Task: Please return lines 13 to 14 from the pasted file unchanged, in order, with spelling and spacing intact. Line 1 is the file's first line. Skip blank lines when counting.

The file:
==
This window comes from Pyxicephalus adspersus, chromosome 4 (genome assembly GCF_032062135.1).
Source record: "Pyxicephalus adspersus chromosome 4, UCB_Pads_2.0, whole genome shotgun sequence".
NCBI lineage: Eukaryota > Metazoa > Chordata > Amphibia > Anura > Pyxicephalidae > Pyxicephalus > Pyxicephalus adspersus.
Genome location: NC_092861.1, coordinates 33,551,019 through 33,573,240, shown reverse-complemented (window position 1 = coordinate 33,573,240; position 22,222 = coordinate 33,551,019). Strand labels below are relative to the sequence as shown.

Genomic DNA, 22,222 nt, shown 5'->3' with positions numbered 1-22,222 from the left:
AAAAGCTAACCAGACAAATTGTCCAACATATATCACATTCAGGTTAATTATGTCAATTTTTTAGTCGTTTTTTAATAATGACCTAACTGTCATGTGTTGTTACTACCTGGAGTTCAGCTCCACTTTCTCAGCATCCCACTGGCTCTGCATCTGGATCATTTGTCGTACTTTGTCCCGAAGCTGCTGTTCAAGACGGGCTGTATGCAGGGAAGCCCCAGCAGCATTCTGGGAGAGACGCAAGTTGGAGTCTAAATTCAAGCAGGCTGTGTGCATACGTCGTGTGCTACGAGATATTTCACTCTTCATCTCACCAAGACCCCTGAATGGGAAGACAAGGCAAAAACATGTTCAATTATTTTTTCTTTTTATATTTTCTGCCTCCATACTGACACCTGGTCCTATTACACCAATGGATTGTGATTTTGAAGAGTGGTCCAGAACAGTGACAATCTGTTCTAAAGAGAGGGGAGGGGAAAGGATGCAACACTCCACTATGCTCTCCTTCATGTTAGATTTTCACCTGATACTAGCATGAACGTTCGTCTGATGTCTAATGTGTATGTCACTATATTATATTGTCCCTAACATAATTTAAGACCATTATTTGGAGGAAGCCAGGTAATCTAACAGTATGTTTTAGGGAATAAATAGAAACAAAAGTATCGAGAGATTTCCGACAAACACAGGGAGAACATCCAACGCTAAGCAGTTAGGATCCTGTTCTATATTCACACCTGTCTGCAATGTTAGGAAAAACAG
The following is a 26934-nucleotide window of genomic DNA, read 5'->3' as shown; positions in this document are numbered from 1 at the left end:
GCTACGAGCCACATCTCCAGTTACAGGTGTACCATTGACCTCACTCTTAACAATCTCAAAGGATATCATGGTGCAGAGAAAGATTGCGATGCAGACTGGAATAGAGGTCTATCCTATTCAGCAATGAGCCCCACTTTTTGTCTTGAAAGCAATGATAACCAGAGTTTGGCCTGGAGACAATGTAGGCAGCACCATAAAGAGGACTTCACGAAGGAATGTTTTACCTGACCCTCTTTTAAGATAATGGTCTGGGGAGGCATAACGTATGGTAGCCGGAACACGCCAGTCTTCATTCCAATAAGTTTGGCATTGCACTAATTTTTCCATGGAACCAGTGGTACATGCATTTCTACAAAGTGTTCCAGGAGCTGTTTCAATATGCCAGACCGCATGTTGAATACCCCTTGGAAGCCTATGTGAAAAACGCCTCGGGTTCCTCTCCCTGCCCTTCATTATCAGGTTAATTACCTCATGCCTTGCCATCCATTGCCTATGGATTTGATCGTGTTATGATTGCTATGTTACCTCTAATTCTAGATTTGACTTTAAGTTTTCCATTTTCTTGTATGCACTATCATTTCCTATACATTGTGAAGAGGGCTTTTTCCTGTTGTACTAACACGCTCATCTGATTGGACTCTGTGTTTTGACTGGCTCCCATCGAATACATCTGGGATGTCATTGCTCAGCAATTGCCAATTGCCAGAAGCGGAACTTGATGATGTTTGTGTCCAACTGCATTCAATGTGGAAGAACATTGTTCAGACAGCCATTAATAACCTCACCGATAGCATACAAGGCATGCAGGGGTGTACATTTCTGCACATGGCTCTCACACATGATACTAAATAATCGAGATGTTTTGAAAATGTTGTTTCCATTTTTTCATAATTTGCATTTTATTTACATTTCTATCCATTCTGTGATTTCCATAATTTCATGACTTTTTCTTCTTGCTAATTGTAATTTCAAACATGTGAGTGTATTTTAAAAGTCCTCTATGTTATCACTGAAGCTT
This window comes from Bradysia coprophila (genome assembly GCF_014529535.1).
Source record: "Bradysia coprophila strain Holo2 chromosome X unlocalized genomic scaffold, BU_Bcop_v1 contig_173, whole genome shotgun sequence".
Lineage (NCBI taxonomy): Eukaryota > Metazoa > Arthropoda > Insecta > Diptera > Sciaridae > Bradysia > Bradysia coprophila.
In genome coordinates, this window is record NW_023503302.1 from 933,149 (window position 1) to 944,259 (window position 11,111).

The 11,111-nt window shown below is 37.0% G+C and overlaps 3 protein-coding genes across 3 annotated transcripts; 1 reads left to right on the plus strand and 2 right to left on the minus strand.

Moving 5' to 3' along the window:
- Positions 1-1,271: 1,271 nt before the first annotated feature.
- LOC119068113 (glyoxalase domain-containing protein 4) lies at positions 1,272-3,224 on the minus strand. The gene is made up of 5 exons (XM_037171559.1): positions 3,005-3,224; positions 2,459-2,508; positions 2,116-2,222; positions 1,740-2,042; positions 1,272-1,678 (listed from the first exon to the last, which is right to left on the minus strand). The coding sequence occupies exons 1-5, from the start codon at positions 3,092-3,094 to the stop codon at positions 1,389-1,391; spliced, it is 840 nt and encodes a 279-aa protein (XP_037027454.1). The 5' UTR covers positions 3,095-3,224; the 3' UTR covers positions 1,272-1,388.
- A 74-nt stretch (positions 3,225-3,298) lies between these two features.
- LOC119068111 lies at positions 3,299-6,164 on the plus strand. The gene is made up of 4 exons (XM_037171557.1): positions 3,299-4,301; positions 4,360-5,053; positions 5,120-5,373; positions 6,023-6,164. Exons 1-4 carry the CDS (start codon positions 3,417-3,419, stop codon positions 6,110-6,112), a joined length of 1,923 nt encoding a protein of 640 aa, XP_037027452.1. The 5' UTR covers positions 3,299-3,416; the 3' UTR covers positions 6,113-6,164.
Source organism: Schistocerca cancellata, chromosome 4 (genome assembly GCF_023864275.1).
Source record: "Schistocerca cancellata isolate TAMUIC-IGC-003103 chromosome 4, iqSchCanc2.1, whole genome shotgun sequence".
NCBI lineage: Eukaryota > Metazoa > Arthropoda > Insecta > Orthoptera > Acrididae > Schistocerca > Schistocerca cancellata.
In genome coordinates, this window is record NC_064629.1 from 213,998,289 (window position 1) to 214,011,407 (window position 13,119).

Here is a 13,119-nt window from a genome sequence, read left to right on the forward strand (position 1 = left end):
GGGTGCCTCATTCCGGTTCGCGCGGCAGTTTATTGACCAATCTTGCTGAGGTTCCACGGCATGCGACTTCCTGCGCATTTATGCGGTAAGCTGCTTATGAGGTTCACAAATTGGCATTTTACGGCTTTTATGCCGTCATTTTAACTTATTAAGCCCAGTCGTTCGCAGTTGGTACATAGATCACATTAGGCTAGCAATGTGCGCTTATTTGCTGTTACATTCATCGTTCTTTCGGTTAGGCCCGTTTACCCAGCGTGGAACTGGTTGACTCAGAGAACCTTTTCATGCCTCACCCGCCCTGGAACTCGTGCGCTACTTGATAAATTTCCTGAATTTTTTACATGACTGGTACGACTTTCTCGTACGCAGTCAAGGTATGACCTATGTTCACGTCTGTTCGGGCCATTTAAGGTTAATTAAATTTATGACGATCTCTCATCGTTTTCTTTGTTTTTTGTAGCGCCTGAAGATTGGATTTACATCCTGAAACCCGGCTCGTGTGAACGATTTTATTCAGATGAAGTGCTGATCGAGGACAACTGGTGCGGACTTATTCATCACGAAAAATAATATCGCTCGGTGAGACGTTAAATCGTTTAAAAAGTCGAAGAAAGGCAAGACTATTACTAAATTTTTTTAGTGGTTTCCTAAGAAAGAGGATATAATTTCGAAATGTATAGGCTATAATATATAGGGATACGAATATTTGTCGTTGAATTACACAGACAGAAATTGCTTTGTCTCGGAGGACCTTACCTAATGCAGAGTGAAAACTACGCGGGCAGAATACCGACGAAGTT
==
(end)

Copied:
The 11,111-nt window shown below is 37.0% G+C and overlaps 3 protein-coding genes across 3 annotated transcripts; 1 reads left to right on the plus strand and 2 right to left on the minus strand.

Moving 5' to 3' along the window: